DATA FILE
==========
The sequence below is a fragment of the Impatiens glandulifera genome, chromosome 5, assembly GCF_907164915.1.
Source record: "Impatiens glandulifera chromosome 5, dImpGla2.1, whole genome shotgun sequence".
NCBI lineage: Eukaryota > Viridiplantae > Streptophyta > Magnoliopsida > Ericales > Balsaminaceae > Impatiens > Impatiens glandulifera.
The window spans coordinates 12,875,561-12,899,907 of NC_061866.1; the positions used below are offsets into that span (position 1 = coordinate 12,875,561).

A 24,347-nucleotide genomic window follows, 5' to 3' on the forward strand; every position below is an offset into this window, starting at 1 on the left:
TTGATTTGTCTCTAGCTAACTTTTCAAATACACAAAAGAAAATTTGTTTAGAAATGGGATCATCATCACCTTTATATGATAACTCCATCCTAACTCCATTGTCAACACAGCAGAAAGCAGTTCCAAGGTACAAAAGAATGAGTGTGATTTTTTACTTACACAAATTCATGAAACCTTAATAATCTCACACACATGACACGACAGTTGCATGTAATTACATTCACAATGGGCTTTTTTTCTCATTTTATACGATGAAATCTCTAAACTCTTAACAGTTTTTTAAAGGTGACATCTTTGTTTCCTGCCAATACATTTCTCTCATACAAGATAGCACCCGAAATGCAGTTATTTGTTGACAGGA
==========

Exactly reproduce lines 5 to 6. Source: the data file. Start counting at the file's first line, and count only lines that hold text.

A 24,347-nucleotide genomic window follows, 5' to 3' on the forward strand; every position below is an offset into this window, starting at 1 on the left:
TTGATTTGTCTCTAGCTAACTTTTCAAATACACAAAAGAAAATTTGTTTAGAAATGGGATCATCATCACCTTTATATGATAACTCCATCCTAACTCCATTGTCAACACAGCAGAAAGCAGTTCCAAGGTACAAAAGAATGAGTGTGATTTTTTACTTACACAAATTCATGAAACCTTAATAATCTCACACACATGACACGACAGTTGCATGTAATTACATTCACAATGGGCTTTTTTTCTCATTTTATACGATGAAATCTCTAAACTCTTAACAGTTTTTTAAAGGTGACATCTTTGTTTCCTGCCAATACATTTCTCTCATACAAGATAGCACCCGAAATGCAGTTATTTGTTGACAGGA